It was not unlike the feeling I had while reading Sara Gruen's Water for Elephants. Why should I want to read about a Cornell vet school dropout joining the circus and meeting up with gritty nutjobs? So different from anything I normally read. But every word was incredible. And then, on the back of The Gargoyle, I found a blurb from Sara Gruen: "I was blown away by Andrew Davidson's The Gargoyle. It reminded me of Life of Pi, with its unanswered (and unanswerable) contradictions. A hypnotic, horrifying, astonishing novel that manages, against all odds, to be redemptive." Now that she mentions it--of course. Life of Pi was another of those deeply affecting, unforgettable stories. There you go, a trifecta of oddly wonderful novels.

The kind that has me wondering how on earth I can call myself a writer, while at the same time, making me work that much harder to hone my craft. I'd never have spent the whole day reading (well, never isn't entirely accurate) if I hadn't hurt my back, but I'm glad I did. My gain. And my chiropractor's.

Monday, August 3, 2009

Q&A with Jamie Ford

I had the good fortune of interviewing bestselling author, Jamie Ford.

Jamie's an engaging guy and his debut novel Hotel on the Corner of Bitter and Sweet is one of the best books I've read this year.

Stop by What Women Write to win an autographed copy of his novel.

From his publisher:
In the opening pages of Jamie Ford’s stunning debut novel, Hotel on the Corner of Bitter and Sweet, Henry Lee comes upon a crowd gathered outside the Panama Hotel, once the gateway to Seattle’s Japantown. It has been boarded up for decades, but now the new owner has made an incredible discovery: the belongings of Japanese families, left when they were rounded up and sent to internment camps during World War II. As Henry looks on, the owner opens a Japanese parasol.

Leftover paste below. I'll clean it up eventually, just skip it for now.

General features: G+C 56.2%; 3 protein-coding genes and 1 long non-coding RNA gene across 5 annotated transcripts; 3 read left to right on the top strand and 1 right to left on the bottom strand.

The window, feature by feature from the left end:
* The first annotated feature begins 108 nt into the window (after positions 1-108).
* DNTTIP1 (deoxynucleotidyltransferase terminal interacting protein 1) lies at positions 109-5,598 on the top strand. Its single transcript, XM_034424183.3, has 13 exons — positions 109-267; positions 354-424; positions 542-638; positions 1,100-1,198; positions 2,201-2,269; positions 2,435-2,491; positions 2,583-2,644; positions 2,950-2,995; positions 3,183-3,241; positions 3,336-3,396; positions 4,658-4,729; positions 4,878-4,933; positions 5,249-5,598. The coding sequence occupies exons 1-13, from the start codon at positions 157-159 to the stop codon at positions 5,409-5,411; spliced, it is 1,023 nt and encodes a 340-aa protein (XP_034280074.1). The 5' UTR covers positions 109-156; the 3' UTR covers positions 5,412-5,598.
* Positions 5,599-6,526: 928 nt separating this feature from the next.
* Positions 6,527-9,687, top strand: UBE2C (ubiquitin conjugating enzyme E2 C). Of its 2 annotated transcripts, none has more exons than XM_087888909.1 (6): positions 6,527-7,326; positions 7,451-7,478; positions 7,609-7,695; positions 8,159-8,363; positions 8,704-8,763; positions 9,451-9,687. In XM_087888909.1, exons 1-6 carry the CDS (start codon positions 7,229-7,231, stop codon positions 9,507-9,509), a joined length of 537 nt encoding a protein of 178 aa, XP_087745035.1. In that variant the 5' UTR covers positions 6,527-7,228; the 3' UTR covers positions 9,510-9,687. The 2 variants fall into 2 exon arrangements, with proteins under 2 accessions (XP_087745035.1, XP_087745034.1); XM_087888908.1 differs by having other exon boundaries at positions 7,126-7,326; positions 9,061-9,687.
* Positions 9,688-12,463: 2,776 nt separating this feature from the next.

This simple act takes old Henry Lee back to the 1940s, at the height of the war, when young Henry’s world is a jumble of confusion and excitement, and to his father, who is obsessed with the war in China and having Henry grow up American. While “scholarshipping” at the exclusive Rainier Elementary, where the white kids ignore him, Henry meets Keiko Okabe, a young Japanese American student. Amid the chaos of blackouts, curfews, and FBI raids, Henry and Keiko forge a bond of friendship–and innocent love–that transcends the long-standing prejudices of their Old World ancestors. And after Keiko and her family are swept up in the evacuations to the internment camps, she and Henry are left only with the hope that the war will end, and that their promise to each other will be kept.

Forty years later, Henry Lee is certain that the parasol belonged to Keiko. In the hotel’s dark dusty basement he begins looking for signs of the Okabe family’s belongings and for a long-lost object whose value he cannot begin to measure. Now a widower, Henry is still trying to find his voice–words that might explain the actions of his nationalistic father; words that might bridge the gap between him and his modern, Chinese American son; words that might help him confront the choices he made many years ago.

Set during one of the most conflicted and volatile times in American history, Hotel on the Corner of Bitter and Sweet is an extraordinary story of commitment and enduring hope. In Henry and Keiko, Jamie Ford has created an unforgettable duo whose story teaches us of the power of forgiveness and the human heart.